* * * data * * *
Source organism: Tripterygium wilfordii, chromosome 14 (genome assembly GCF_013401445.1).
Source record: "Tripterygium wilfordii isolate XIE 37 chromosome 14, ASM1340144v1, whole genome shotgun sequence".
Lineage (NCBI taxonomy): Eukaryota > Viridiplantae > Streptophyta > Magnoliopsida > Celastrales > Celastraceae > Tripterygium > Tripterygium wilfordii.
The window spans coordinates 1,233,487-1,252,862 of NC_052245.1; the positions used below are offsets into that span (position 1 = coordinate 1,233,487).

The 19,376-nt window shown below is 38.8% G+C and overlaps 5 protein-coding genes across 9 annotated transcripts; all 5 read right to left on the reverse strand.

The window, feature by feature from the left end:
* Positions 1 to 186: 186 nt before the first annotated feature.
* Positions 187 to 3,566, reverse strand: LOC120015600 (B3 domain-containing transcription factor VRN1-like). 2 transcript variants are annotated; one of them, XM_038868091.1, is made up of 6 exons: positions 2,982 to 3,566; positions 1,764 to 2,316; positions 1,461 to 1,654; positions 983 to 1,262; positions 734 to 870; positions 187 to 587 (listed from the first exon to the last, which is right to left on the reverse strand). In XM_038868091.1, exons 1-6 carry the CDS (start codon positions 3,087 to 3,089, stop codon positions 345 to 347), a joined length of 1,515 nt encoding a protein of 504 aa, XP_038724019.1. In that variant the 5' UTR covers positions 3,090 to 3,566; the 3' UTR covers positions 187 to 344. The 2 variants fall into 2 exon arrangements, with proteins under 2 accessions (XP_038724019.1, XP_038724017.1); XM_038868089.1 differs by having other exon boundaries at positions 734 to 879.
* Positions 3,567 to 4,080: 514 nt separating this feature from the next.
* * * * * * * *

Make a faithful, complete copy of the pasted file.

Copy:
Source organism: Tripterygium wilfordii, chromosome 14 (genome assembly GCF_013401445.1).
Source record: "Tripterygium wilfordii isolate XIE 37 chromosome 14, ASM1340144v1, whole genome shotgun sequence".
Lineage (NCBI taxonomy): Eukaryota > Viridiplantae > Streptophyta > Magnoliopsida > Celastrales > Celastraceae > Tripterygium > Tripterygium wilfordii.
The window spans coordinates 1,233,487-1,252,862 of NC_052245.1; the positions used below are offsets into that span (position 1 = coordinate 1,233,487).

The 19,376-nt window shown below is 38.8% G+C and overlaps 5 protein-coding genes across 9 annotated transcripts; all 5 read right to left on the reverse strand.

The window, feature by feature from the left end:
* Positions 1 to 186: 186 nt before the first annotated feature.
* Positions 187 to 3,566, reverse strand: LOC120015600 (B3 domain-containing transcription factor VRN1-like). 2 transcript variants are annotated; one of them, XM_038868091.1, is made up of 6 exons: positions 2,982 to 3,566; positions 1,764 to 2,316; positions 1,461 to 1,654; positions 983 to 1,262; positions 734 to 870; positions 187 to 587 (listed from the first exon to the last, which is right to left on the reverse strand). In XM_038868091.1, exons 1-6 carry the CDS (start codon positions 3,087 to 3,089, stop codon positions 345 to 347), a joined length of 1,515 nt encoding a protein of 504 aa, XP_038724019.1. In that variant the 5' UTR covers positions 3,090 to 3,566; the 3' UTR covers positions 187 to 344. The 2 variants fall into 2 exon arrangements, with proteins under 2 accessions (XP_038724019.1, XP_038724017.1); XM_038868089.1 differs by having other exon boundaries at positions 734 to 879.
* Positions 3,567 to 4,080: 514 nt separating this feature from the next.